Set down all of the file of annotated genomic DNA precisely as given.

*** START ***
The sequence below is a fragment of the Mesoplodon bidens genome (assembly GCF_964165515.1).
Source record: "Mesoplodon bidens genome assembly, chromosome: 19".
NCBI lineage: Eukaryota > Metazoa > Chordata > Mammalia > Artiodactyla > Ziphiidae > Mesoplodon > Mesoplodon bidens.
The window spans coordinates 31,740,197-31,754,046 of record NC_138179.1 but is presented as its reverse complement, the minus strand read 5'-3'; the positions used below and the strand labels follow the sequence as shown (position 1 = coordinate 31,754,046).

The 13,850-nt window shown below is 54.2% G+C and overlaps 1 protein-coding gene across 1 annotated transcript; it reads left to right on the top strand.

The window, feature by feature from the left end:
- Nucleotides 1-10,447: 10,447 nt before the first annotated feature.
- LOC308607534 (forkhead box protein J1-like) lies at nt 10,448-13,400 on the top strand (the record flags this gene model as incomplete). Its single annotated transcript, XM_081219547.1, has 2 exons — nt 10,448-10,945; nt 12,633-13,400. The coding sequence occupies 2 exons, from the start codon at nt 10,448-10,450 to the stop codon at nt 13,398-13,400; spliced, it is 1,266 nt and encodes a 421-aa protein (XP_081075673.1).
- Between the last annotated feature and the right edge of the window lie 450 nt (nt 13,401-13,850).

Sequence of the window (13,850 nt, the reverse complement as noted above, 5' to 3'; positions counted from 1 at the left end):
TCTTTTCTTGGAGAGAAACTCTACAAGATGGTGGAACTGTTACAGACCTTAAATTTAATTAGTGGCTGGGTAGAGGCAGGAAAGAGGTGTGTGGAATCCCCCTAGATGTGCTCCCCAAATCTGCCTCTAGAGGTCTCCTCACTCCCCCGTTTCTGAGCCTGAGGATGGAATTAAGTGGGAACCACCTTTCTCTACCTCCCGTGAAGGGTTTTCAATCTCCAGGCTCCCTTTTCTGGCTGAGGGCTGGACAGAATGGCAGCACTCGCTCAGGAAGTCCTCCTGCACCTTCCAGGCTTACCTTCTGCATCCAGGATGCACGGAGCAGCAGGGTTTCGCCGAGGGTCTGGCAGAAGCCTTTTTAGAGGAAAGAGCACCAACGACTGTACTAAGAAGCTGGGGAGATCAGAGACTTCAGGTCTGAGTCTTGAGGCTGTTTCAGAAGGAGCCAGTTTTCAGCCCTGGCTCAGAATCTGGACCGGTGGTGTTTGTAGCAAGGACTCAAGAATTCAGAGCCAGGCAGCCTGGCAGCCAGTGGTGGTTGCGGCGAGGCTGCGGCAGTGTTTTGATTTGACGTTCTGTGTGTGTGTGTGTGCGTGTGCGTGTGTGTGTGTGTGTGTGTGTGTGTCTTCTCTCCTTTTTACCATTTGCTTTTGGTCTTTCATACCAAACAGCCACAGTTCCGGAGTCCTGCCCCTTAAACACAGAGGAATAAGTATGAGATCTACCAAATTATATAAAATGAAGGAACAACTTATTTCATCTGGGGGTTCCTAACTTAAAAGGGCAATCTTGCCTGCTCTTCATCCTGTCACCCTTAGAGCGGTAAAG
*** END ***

The sequence below is a fragment of the Mesoplodon bidens genome (assembly GCF_964165515.1).
Source record: "Mesoplodon bidens genome assembly, chromosome: 19".
NCBI lineage: Eukaryota > Metazoa > Chordata > Mammalia > Artiodactyla > Ziphiidae > Mesoplodon > Mesoplodon bidens.
The window spans coordinates 31,740,197-31,754,046 of record NC_138179.1 but is presented as its reverse complement, the minus strand read 5'-3'; the positions used below and the strand labels follow the sequence as shown (position 1 = coordinate 31,754,046).

The 13,850-nt window shown below is 54.2% G+C and overlaps 1 protein-coding gene across 1 annotated transcript; it reads left to right on the top strand.

The window, feature by feature from the left end:
- Nucleotides 1-10,447: 10,447 nt before the first annotated feature.
- LOC308607534 (forkhead box protein J1-like) lies at nt 10,448-13,400 on the top strand (the record flags this gene model as incomplete). Its single annotated transcript, XM_081219547.1, has 2 exons — nt 10,448-10,945; nt 12,633-13,400. The coding sequence occupies 2 exons, from the start codon at nt 10,448-10,450 to the stop codon at nt 13,398-13,400; spliced, it is 1,266 nt and encodes a 421-aa protein (XP_081075673.1).
- Between the last annotated feature and the right edge of the window lie 450 nt (nt 13,401-13,850).

Sequence of the window (13,850 nt, the reverse complement as noted above, 5' to 3'; positions counted from 1 at the left end):
TCTTTTCTTGGAGAGAAACTCTACAAGATGGTGGAACTGTTACAGACCTTAAATTTAATTAGTGGCTGGGTAGAGGCAGGAAAGAGGTGTGTGGAATCCCCCTAGATGTGCTCCCCAAATCTGCCTCTAGAGGTCTCCTCACTCCCCCGTTTCTGAGCCTGAGGATGGAATTAAGTGGGAACCACCTTTCTCTACCTCCCGTGAAGGGTTTTCAATCTCCAGGCTCCCTTTTCTGGCTGAGGGCTGGACAGAATGGCAGCACTCGCTCAGGAAGTCCTCCTGCACCTTCCAGGCTTACCTTCTGCATCCAGGATGCACGGAGCAGCAGGGTTTCGCCGAGGGTCTGGCAGAAGCCTTTTTAGAGGAAAGAGCACCAACGACTGTACTAAGAAGCTGGGGAGATCAGAGACTTCAGGTCTGAGTCTTGAGGCTGTTTCAGAAGGAGCCAGTTTTCAGCCCTGGCTCAGAATCTGGACCGGTGGTGTTTGTAGCAAGGACTCAAGAATTCAGAGCCAGGCAGCCTGGCAGCCAGTGGTGGTTGCGGCGAGGCTGCGGCAGTGTTTTGATTTGACGTTCTGTGTGTGTGTGTGTGCGTGTGCGTGTGTGTGTGTGTGTGTGTGTGTGTCTTCTCTCCTTTTTACCATTTGCTTTTGGTCTTTCATACCAAACAGCCACAGTTCCGGAGTCCTGCCCCTTAAACACAGAGGAATAAGTATGAGATCTACCAAATTATATAAAATGAAGGAACAACTTATTTCATCTGGGGGTTCCTAACTTAAAAGGGCAATCTTGCCTGCTCTTCATCCTGTCACCCTTAGAGCGGTAAAG